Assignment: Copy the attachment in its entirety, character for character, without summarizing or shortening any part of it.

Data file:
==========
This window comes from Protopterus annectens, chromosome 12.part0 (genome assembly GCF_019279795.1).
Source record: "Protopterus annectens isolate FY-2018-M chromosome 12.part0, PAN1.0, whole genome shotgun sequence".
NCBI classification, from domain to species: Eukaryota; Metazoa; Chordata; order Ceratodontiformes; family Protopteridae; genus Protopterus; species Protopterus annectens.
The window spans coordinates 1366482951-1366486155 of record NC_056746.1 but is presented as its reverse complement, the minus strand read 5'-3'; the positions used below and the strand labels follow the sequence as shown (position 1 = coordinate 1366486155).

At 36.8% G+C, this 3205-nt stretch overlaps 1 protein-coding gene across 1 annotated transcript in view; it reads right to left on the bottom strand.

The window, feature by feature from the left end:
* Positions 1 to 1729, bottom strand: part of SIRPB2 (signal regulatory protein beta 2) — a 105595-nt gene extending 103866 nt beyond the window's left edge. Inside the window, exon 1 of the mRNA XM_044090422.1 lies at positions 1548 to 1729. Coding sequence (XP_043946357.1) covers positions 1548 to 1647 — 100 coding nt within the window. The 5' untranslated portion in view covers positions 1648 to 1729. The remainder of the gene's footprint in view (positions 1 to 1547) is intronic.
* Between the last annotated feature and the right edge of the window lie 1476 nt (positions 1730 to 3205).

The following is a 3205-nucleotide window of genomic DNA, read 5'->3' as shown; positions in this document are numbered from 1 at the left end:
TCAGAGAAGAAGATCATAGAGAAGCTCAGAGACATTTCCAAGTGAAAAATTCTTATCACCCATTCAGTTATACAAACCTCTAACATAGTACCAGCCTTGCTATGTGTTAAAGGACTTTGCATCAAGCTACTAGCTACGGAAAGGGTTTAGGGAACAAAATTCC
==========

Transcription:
This window comes from Protopterus annectens, chromosome 12.part0 (genome assembly GCF_019279795.1).
Source record: "Protopterus annectens isolate FY-2018-M chromosome 12.part0, PAN1.0, whole genome shotgun sequence".
NCBI classification, from domain to species: Eukaryota; Metazoa; Chordata; order Ceratodontiformes; family Protopteridae; genus Protopterus; species Protopterus annectens.
The window spans coordinates 1366482951-1366486155 of record NC_056746.1 but is presented as its reverse complement, the minus strand read 5'-3'; the positions used below and the strand labels follow the sequence as shown (position 1 = coordinate 1366486155).

At 36.8% G+C, this 3205-nt stretch overlaps 1 protein-coding gene across 1 annotated transcript in view; it reads right to left on the bottom strand.

The window, feature by feature from the left end:
* Positions 1 to 1729, bottom strand: part of SIRPB2 (signal regulatory protein beta 2) — a 105595-nt gene extending 103866 nt beyond the window's left edge. Inside the window, exon 1 of the mRNA XM_044090422.1 lies at positions 1548 to 1729. Coding sequence (XP_043946357.1) covers positions 1548 to 1647 — 100 coding nt within the window. The 5' untranslated portion in view covers positions 1648 to 1729. The remainder of the gene's footprint in view (positions 1 to 1547) is intronic.
* Between the last annotated feature and the right edge of the window lie 1476 nt (positions 1730 to 3205).

The following is a 3205-nucleotide window of genomic DNA, read 5'->3' as shown; positions in this document are numbered from 1 at the left end:
TCAGAGAAGAAGATCATAGAGAAGCTCAGAGACATTTCCAAGTGAAAAATTCTTATCACCCATTCAGTTATACAAACCTCTAACATAGTACCAGCCTTGCTATGTGTTAAAGGACTTTGCATCAAGCTACTAGCTACGGAAAGGGTTTAGGGAACAAAATTCC